The Philadelphia Eagles will close out the 2011 season with a win over the Washington Redskins on Sunday, and Andy Reid will return as head coach in 2012.
These may not be certainties, but I feel pretty comfortable in making both assumptions.
The real question will be what to do with the rest of the team in 2012. Resign DeSean Jackson? Trade Asante Samuel? Buy into the maturation of Kurt Coleman and Brian Rolle?
And, of course, bring back Juan Castillo as defensive coordinator?
The facts are these: The Eagles are now eighth in yards allowed and tied for 12th in points allowed. Back on November 28th, the Eagles were 15th in yards allowed and 21st in points allowed. Pretty big jump. They've allowed only 67 points over the last four weeks, and that's including the debacle in Seattle.
They're first in sacks with 49. They've given up the sixth-most touchdowns through the air (26) despite holding teams to only 210 passing yards per game (eighth overall). Their 23 takeaways (14 picks, 9 fumbles) are middle of the pack, while their 36 giveaways on offense are tied with Tampa Bay for worst in the NFL.
This tells me a few things: The Eagles' defense -- despite early-season, late-in-game struggles and some poor work in the red zone -- is above average. You could even argue that it's good. The offense, on the other hand, which was supposed to be the team's strength, has faltered at key times. More than faltered, even; they've given the ball back to the opposition more than anyone else in the league, creating a strain that'd crush even the best teams.
Simply put, Juan Castillo seems to be running a damn fine defense these days. And maybe the Eagles should give him the chance to prove that the last few weeks are no fluke.
There are a few intelligent arguments against this idea. My dad and I got in one such debate recently; his take is that a easy late-season schedule has made Castillo's defense look better than it really is. A mirage, so to speak. But Miami was on a roll when the Eagles came to town (27.8 PPG over their last five games), and the biggest non-New England defensive hiccup of the last two months was the result of Seattle feasting on Vince Young's mistakes (two TDs off interceptions, another returned for a touchdown).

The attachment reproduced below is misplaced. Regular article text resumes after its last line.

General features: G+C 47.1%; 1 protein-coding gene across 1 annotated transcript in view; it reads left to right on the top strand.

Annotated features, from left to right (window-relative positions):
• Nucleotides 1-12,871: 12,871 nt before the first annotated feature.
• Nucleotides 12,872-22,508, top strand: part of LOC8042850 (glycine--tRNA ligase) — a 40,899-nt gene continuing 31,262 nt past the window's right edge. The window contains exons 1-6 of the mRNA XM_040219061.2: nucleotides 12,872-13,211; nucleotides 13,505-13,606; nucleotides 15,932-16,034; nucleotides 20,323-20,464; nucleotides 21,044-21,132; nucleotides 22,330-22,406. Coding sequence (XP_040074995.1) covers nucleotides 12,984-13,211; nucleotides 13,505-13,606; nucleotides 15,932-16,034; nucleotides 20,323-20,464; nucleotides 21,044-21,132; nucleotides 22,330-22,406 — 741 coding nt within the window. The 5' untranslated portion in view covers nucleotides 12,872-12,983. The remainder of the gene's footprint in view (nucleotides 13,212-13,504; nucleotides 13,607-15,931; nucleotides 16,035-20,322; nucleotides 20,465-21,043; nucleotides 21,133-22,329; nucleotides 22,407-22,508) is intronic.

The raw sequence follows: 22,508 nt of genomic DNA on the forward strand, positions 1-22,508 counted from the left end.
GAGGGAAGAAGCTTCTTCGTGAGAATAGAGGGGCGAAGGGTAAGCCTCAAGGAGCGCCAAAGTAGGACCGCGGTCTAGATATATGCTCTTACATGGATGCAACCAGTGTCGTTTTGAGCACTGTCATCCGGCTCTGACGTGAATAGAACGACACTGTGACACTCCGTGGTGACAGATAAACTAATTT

And now the inevitable Steve Spagnuolo talk has begun. In a vacuum, no one with a brain would argue for Juan Castillo over Steve Spagnuolo. In fact, Spags seems like the perfect candidate: history with Andy Reid and the Eagles, Super Bowl ring, etc. But you have to admit that Juan's defense has improved in pretty much every aspect of the game. If Spagnuolo is looking to strip down and start over, is it worth suffering through another bout of growing pains for a former head coach who's probably not looking to settle down in Philly too long? Not sure if going with a hired gun, even one that's a known quantity, is wise in what very well may be Reid's last season.
Unless, of course, upper management would consider Spagnuolo a possible replacement for Reid down the line. But that's a whole other can of worms that we'll have the pleasure of opening if/when the time is right.
Honestly, I didn't want to bring Juan Castillo back. I thought it was a fun experiment that had flopped in embarrassing fashion. But if you believe in the strides that the team's been making, if you buy that Juan's finally earned the trust of his defense, if you think Jim Washburn's pass-rushing strategy is doing its job, then don't blow it up. Don't bring in another coordinator who might want something totally different, even if he does come with a link to the glory days of Jim Johnson.
Give Andy and Juan a short leash; one more season to show what they've got. Juan was Andy's call; let him make or break Reid's tenure. I don't want to see another maddeningly inconsistent year of football, but I like what I've seen over the last few weeks. I think it's for real.
I was all ready to go cold turkey on this team after the Seattle game, but they haven't quit on themselves. With a few smart personnel moves, some continued improvement from young players and seriously cutting down on turnovers, there's no reason the Eagles won't bounce back in 2012. Don't throw out the baby with the bathwater until you're damn sure it can't be cleaned.